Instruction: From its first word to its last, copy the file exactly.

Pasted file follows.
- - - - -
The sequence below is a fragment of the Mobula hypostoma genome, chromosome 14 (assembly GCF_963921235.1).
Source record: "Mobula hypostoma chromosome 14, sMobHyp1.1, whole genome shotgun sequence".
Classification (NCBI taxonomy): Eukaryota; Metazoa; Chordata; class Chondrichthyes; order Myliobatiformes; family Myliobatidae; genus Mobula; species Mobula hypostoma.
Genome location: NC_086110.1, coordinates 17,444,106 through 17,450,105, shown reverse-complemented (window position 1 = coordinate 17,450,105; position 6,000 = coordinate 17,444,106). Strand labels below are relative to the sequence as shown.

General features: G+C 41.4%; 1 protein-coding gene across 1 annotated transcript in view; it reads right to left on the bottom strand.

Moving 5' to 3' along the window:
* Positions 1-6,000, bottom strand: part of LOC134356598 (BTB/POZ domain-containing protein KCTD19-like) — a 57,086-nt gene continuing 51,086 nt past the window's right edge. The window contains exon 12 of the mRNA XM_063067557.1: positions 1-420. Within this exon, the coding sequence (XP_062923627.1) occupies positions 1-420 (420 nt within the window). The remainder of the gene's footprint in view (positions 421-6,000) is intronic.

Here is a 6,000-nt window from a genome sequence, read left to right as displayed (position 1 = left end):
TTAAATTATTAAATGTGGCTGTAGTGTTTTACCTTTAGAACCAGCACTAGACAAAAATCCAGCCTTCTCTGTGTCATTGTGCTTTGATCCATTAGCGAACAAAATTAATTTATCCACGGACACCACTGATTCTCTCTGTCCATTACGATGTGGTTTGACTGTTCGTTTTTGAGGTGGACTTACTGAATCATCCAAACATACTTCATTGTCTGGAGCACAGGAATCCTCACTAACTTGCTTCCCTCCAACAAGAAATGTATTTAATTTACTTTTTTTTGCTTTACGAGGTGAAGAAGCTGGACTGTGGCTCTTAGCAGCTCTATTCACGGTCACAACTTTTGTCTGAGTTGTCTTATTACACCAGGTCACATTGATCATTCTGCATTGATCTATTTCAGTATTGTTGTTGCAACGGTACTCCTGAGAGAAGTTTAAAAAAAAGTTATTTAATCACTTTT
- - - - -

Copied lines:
The sequence below is a fragment of the Mobula hypostoma genome, chromosome 14 (assembly GCF_963921235.1).
Source record: "Mobula hypostoma chromosome 14, sMobHyp1.1, whole genome shotgun sequence".
Classification (NCBI taxonomy): Eukaryota; Metazoa; Chordata; class Chondrichthyes; order Myliobatiformes; family Myliobatidae; genus Mobula; species Mobula hypostoma.
Genome location: NC_086110.1, coordinates 17,444,106 through 17,450,105, shown reverse-complemented (window position 1 = coordinate 17,450,105; position 6,000 = coordinate 17,444,106). Strand labels below are relative to the sequence as shown.

General features: G+C 41.4%; 1 protein-coding gene across 1 annotated transcript in view; it reads right to left on the bottom strand.

Moving 5' to 3' along the window:
* Positions 1-6,000, bottom strand: part of LOC134356598 (BTB/POZ domain-containing protein KCTD19-like) — a 57,086-nt gene continuing 51,086 nt past the window's right edge. The window contains exon 12 of the mRNA XM_063067557.1: positions 1-420. Within this exon, the coding sequence (XP_062923627.1) occupies positions 1-420 (420 nt within the window). The remainder of the gene's footprint in view (positions 421-6,000) is intronic.

Here is a 6,000-nt window from a genome sequence, read left to right as displayed (position 1 = left end):
TTAAATTATTAAATGTGGCTGTAGTGTTTTACCTTTAGAACCAGCACTAGACAAAAATCCAGCCTTCTCTGTGTCATTGTGCTTTGATCCATTAGCGAACAAAATTAATTTATCCACGGACACCACTGATTCTCTCTGTCCATTACGATGTGGTTTGACTGTTCGTTTTTGAGGTGGACTTACTGAATCATCCAAACATACTTCATTGTCTGGAGCACAGGAATCCTCACTAACTTGCTTCCCTCCAACAAGAAATGTATTTAATTTACTTTTTTTTGCTTTACGAGGTGAAGAAGCTGGACTGTGGCTCTTAGCAGCTCTATTCACGGTCACAACTTTTGTCTGAGTTGTCTTATTACACCAGGTCACATTGATCATTCTGCATTGATCTATTTCAGTATTGTTGTTGCAACGGTACTCCTGAGAGAAGTTTAAAAAAAAGTTATTTAATCACTTTT